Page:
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Rose Narrowboats

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Rose Narrowboats last won the day on August 31 2017

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  1. As I type this I'm being held up by a 49 year old 1/4" plate bottom which has never seen a lick of paint, and passed its last survey with flying colours. It is not however a through bilge! Age is not the defining factor and I'm not sure that modern steel and paint is better - there are still one or two GU boats out there with their original bottoms which are now knocking on 85 years old. Local conditions, stray volts and internal dryness are significant factors IMHO. Steel is certainly very variable. I have six boats from the same shell builder all built between 87 and 89, plus another from the same builder which we built for a private customer and have always maintained. They have been treated the same in terms of paint systems etc, and five of them are still in excellent condition - two of the hireboats however have had to have significant amounts of steelwork as they seem to have been built out of recycled Austin Allegros.
  2. If the ones we see here for blacking are indicative of the general standard then the bad jobs are few and far between, no doubt because of competent oversight by the hull surveyor who will have specified the scope of the work in the survey that led to remedial works being deemed necessary. At the end of the day, it's the surveyor that signs it off, and that oversight should include checking downflooding heights etc. That said, bad jobs do exist - the most memorable for me was when a gentleman booking his boat in for blacking asked if we could "re-do the silicone" while the boat was on the slip. I had not a clue what he was on about, and he got quite impatient until it dawned on me (and I still didn't believe it until I saw it) that the above water line welds were not continuous, and between the tacks it had been siliconed - no word of a lie. Worse still he'd paid good money for the boat on the basis of a recent survey provided by the vendor which confirmed that all the work required to the hull had been carried out to a good standard. That surveyor went out of business rather than answer to his proffessional body for that one, and as the survey was in the name of the previous owner, the unfortunate new owner had to spend a lot of money having it all cut off and re-done at his own expense..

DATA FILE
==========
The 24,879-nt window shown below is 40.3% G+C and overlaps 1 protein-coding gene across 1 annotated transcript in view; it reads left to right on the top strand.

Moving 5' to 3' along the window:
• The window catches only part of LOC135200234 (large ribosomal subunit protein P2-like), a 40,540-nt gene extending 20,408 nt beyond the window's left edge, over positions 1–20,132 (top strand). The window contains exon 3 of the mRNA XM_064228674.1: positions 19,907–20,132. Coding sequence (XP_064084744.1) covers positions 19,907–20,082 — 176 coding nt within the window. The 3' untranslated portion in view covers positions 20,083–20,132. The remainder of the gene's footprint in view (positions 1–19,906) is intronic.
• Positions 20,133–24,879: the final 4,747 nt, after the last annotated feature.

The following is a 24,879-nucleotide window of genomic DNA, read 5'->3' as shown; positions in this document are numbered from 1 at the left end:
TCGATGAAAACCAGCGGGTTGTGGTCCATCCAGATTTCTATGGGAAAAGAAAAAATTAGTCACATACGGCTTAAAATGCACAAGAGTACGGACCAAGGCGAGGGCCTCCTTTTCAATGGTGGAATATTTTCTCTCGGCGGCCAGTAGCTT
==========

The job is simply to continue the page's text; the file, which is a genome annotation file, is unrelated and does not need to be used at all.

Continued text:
3. It was said partly tongue in cheek - the serious point is that the sort of weights people routinely put on cabin tops (which the boats were never designed to accommodate) seemingly without consequence, are far more significant to a vessel's stability characteristics than overplating.
  4. That's a downflooding issue though, and what I'd like to know is what the freeboard of that vent was in the first place? For three people to put the stern down by 65mm I'd suggest that it must have also been a very short boat. I'll stand three people on our 32' day boat next week and measure. On a sixty footer, assuming 6mm thick overplate of baseplate and hullsides up to 500mm you are adding about 2300kg. I don't think the article factors in how much weight the boat will have lost since built - presumably if it needs overplating (rather than pit welding) then a significant mass will have ..er...dissolved. I don't know if anyone has ever tried to work that out, or indeed weighed what they've swept up off the floor after the baseplate has been cleaned off, but how's 500kg for a starting point? We have had overplated, boats from 34' to 60' which have not sat noticeably lower in the water, nor have we had to raise anything other than a weedhatch on one boat which was already marginal. If necessary, removal of ballast to compensate should be a viable option in most cases.